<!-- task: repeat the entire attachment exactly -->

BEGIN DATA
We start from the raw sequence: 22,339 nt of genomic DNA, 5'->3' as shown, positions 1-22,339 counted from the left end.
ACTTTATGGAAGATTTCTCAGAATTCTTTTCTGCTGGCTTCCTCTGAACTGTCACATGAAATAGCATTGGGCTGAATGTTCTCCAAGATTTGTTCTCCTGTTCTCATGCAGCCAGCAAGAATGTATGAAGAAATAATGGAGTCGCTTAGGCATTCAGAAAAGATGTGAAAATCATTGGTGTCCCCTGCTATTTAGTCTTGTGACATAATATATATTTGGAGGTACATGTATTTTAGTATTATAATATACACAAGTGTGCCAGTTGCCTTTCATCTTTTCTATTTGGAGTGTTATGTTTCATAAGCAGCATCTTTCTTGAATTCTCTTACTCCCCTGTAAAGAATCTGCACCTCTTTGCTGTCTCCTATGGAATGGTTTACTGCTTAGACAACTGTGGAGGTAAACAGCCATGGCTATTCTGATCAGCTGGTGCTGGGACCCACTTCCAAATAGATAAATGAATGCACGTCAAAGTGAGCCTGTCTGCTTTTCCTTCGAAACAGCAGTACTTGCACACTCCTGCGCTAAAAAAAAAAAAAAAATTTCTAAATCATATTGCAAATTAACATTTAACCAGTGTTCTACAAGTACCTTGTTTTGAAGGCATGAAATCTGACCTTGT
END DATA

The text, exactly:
We start from the raw sequence: 22,339 nt of genomic DNA, 5'->3' as shown, positions 1-22,339 counted from the left end.
ACTTTATGGAAGATTTCTCAGAATTCTTTTCTGCTGGCTTCCTCTGAACTGTCACATGAAATAGCATTGGGCTGAATGTTCTCCAAGATTTGTTCTCCTGTTCTCATGCAGCCAGCAAGAATGTATGAAGAAATAATGGAGTCGCTTAGGCATTCAGAAAAGATGTGAAAATCATTGGTGTCCCCTGCTATTTAGTCTTGTGACATAATATATATTTGGAGGTACATGTATTTTAGTATTATAATATACACAAGTGTGCCAGTTGCCTTTCATCTTTTCTATTTGGAGTGTTATGTTTCATAAGCAGCATCTTTCTTGAATTCTCTTACTCCCCTGTAAAGAATCTGCACCTCTTTGCTGTCTCCTATGGAATGGTTTACTGCTTAGACAACTGTGGAGGTAAACAGCCATGGCTATTCTGATCAGCTGGTGCTGGGACCCACTTCCAAATAGATAAATGAATGCACGTCAAAGTGAGCCTGTCTGCTTTTCCTTCGAAACAGCAGTACTTGCACACTCCTGCGCTAAAAAAAAAAAAAAAATTTCTAAATCATATTGCAAATTAACATTTAACCAGTGTTCTACAAGTACCTTGTTTTGAAGGCATGAAATCTGACCTTGT